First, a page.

Climate change presents significant operational, financial, and reputational risks to the data center industry. Developing strategies and prioritizing investments to minimize these risks are key to preparing data center owners for the effects of climate change and the adaptations required to thrive. Risks include direct risks at the facility scale, indirect risks from the vulnerabilities of water and power infrastructure, and tangential risks with the potential to impact at the regional scale. According to the National Institute of Building Sciences 2017 Interim Report, every $1 invested in risk mitigation has the potential to save up to $6 in recovery.  Proactive, prioritized investments will pay dividends to companies who have prepared and planned for impacts to their water supplies.

Climate change presents significant challenges to our clients and communities. Understanding the impacts of climate risk and developing adaptive strategies will help to prioritize investments for a climate resilient future.

Dr. Tess Sprague, Climate Risk and Resiliency Expert

There is not a one-size-fits-all approach to resilience planning and actions. The scope and scale of this journey can range from small, conceptual studies aimed at identifying critical risks, to large, complex modeling efforts and detailed design of adaptive strategies and mitigation actions. Brown and Caldwell (BC) considers the cascading effects of climate change—how changes in one part of a system can impact changes in another part of a system. This holistic approach helps to reduce vulnerabilities and better understand expected and unexpected climate change impacts for individual facilities and across multiple systems.

BC’s approach is driven by the need to maintain flexibility and encourage adaptive management strategies to quickly respond to changes and adjust to an ever-growing body of information. This includes prioritizing no-regret or low-regret opportunities, communicating system interconnectivities and interdependencies, and pursuing multi-benefit and nature-based solutions.

Phases of Resilience

BC has been assisting data center owners in all phases of resilience planning: (1) preparation (readiness for shocks or stresses), (2) risk mitigation (actions to limit or lessen impacts), (3) response (actions immediately during or after an event), and (4) recovery (restore, improve, and “build back better”). All four phases provide opportunity to build resilience and enhance capacity to adapt to changing acute and chronic conditions. Systems that have invested in resilience prior to shocks and stressors, and engage in meaningful actions during the response period, benefit from quicker recovery periods and even greater gain compared to the pre-shock, pre-stressor current state baseline.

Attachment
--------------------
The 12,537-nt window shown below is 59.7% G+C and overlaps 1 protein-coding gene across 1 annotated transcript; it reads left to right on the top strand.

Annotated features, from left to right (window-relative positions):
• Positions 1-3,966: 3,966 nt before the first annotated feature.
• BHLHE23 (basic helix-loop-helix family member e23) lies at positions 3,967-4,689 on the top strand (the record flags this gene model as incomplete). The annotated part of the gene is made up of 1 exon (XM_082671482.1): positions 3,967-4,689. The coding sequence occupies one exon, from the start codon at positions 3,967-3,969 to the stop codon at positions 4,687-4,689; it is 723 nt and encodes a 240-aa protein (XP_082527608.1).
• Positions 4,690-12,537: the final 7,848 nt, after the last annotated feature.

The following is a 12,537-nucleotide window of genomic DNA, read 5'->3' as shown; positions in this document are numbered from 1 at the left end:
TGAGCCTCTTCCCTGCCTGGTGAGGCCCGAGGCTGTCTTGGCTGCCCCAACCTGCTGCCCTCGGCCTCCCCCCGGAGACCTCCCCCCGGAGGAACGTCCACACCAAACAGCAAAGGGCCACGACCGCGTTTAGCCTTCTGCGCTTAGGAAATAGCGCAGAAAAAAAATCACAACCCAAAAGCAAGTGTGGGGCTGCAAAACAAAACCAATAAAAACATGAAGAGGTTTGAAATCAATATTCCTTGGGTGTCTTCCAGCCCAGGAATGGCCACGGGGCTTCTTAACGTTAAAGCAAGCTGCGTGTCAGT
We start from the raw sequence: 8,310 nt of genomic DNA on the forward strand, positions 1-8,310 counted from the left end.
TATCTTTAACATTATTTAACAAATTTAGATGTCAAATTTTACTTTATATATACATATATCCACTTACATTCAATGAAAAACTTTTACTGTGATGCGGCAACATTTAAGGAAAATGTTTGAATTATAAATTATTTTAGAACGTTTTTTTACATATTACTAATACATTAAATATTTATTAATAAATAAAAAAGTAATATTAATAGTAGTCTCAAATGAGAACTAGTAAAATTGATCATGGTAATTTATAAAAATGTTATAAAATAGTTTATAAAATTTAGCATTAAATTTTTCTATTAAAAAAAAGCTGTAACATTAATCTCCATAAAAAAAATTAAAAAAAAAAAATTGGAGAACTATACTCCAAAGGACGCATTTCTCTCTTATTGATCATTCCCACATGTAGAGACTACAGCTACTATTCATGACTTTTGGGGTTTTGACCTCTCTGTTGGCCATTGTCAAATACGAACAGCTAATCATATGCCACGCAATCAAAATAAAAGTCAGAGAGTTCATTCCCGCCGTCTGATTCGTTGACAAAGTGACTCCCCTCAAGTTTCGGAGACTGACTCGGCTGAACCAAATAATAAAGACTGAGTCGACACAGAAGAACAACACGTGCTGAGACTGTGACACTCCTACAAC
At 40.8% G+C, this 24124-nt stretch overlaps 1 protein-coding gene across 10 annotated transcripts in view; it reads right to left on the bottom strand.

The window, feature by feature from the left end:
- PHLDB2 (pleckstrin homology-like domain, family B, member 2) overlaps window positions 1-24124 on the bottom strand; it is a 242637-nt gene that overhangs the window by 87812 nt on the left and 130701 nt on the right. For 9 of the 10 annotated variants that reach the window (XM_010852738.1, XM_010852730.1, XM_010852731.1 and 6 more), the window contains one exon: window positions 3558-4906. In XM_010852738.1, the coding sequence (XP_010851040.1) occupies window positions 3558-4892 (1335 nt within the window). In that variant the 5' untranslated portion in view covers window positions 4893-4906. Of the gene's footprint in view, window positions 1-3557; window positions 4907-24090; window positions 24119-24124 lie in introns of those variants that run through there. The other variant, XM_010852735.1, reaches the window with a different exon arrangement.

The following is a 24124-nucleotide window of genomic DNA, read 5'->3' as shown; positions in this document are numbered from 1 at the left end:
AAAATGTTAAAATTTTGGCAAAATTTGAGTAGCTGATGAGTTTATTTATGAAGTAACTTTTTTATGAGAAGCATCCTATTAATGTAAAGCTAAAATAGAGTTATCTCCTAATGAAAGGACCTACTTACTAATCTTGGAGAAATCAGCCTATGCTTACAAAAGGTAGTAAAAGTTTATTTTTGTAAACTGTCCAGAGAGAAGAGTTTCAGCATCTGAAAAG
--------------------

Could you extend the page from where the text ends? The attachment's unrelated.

The quality and quantity of water available for use by people and ecosystems across the country are being affected by climate change, increasing risks and costs to agriculture, energy production, industry, recreation, and the environment.

Summary Findings, US Fourth National Climate Assessment, 2018


Real World Application

BC evaluated cooling water infrastructure alternatives for a leading technology company at five large data center and cloud computing campuses across the United States. The results of BC’s condition assessments and vulnerability analyses empowered the client to identify, understand, and mitigate risks associated with water supply infrastructure, supply source, and wastewater discharge to their data center operations. The outcome of this evaluation was used to prioritize investments for resiliency and risk mitigation.


About the experts

Dr. Tess Sprague is Brown and Caldwell’s Climate Risk and Resiliency Expert. She leads BC’s national strategies for integrating resilience planning into our projects. She has over nine years of experience and specializes in water resource planning, climate change, and resilience with an emphasis in policy and stakeholder outreach and communication. Dr. Sprague is a teacher, researcher and author on resilience and planning topics. In her latest publication “Building Resilience and Planning for Extreme Water-Related Events,” she explores the continued global and local efforts in improving disaster risk management within the water sphere.

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